Bennett Miller, brotherly love, Channing Tatum, Dan Futterman, despair, E. Max Frye, eccentric, Foxcatcher, John du Pont, loneliness, Mark Ruffalo, mental illness, Movie Review, Olympian, olympics, Sienna Miller, Steve Carell, Vanessa Redgrave
“The law was against us” and “I was hungry all the time”. Thus begins the story of Cecil in 1957 Jim Crow era, as he is was leaving the cotton farm after his slave “negro” father was brutally shot and his mother went semi-crazy after being sexually assaulted and after seeing her husband shot down. Cecil had learned to be a house slave and he was fortunate that he found a mentor who taught him to serve as a butler. His mentor paved a way for Cecil to reach Washington DC, where Cecil found work in fine hotels and rose enough to be noticed by some important people and was finally offered a job at the White House.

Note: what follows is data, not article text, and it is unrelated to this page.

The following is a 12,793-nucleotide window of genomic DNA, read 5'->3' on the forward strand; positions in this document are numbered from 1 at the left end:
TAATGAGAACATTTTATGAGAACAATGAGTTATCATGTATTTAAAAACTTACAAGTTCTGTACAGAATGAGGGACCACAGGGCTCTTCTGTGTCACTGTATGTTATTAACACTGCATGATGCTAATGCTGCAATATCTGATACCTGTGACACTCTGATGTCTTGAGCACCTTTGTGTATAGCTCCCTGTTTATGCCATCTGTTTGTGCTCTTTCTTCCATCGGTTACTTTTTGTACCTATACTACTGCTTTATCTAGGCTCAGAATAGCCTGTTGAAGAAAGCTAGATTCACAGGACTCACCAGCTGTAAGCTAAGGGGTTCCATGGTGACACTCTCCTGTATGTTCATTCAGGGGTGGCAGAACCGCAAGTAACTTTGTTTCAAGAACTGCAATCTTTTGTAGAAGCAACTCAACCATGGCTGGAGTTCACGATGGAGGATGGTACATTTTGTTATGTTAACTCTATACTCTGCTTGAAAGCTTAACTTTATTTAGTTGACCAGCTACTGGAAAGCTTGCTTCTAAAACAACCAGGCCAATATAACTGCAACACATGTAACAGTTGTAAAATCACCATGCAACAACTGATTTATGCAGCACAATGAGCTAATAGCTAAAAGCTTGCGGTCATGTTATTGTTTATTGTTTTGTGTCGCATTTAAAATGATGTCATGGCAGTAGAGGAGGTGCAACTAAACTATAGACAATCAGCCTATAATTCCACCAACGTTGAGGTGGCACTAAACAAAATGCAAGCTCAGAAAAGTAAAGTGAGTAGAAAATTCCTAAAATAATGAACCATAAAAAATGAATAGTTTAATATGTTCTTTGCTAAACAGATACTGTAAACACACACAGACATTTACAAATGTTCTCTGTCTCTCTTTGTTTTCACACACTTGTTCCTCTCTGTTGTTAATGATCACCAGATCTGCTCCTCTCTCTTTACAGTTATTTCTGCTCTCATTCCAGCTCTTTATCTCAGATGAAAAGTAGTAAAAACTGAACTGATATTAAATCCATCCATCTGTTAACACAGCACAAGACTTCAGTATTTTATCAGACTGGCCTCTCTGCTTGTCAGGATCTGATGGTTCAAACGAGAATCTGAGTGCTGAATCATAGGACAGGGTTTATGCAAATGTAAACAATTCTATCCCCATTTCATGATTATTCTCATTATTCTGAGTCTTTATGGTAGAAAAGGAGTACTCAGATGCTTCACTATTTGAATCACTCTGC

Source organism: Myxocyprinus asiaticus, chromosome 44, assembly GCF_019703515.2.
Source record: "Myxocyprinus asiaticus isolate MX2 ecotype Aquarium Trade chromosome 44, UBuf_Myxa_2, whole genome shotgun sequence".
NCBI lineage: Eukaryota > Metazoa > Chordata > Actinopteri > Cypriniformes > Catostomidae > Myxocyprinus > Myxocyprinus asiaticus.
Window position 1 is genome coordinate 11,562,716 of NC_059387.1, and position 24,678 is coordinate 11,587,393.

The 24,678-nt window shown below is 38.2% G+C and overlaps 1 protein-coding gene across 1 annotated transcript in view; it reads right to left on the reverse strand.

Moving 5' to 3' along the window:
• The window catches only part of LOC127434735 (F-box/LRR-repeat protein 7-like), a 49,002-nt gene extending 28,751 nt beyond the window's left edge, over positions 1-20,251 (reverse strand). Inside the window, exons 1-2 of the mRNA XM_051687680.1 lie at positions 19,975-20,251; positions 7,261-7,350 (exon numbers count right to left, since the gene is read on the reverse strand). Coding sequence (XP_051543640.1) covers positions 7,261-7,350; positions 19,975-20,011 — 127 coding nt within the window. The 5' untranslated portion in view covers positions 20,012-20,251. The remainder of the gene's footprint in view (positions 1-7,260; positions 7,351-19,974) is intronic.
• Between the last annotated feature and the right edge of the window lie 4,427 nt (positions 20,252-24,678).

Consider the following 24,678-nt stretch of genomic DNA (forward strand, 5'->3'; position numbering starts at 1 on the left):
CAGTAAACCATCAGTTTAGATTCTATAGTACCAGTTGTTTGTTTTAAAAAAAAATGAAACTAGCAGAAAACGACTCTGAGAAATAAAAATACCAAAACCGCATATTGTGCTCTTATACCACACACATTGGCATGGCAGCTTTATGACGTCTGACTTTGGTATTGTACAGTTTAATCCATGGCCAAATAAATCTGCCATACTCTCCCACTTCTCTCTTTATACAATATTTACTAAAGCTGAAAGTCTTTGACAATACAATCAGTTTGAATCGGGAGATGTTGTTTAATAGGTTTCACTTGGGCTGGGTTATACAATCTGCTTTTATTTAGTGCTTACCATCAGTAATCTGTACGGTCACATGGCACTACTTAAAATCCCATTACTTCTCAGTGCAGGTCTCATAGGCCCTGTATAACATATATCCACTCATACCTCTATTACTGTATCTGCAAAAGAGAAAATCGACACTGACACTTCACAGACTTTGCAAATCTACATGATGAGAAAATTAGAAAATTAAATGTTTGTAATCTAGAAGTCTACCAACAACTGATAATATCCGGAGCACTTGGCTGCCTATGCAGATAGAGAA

The movie is partially based on a true story about the life of Eugene Allen, about whom an article was first written in The Washington Post by Wil Haygood. The script for the movie was later written by Danny Strong and is based on a composite sketch from interviews with several White House staff members. Director Lee Daniels’ The Butler, tells the story of Cecil, who served as a Butler during the tenure of eight American presidents, over three decades. Forest Whitaker and Oprah Winfrey give absolutely brilliant and riveting performance as Cecil and Gloria Gaines. OMG – Oprah Winfrey is one amazing character actress! David Oyelowo and Elijah Kelly are fantastic in the roles of their sons, Louis and Charlie. (A side note, the best line in the movie comes from Charlie “Daddy, I like Sidney Poitier”, a simple line that shows that someone has to smooth out the ruffled feathers during family conflict. Lee Daniels’ The Butler can boast of some significant star power. Robin Williams stars as president Dwight Eisenhower, John Cusack as Richard Nixon, Alan Rickman as Ronald Reagan, James Marsden as John F. Kennedy, Live Schreiber as Lyndon B. Johnson. Other well knows stars include Jane Fonda as Nancy Reagan, Alex Pettyfer (in the role of the rapist), Mariah Carey (role of Cecli’s mother), David Banner (as his father), Vanessa Redgrave (as the lady of the plantation), Yaya Alafia (as Louis’ girlfriend), Aml Ameen (as young Cecil), Nelsan Ellis (as MLK) and there are others.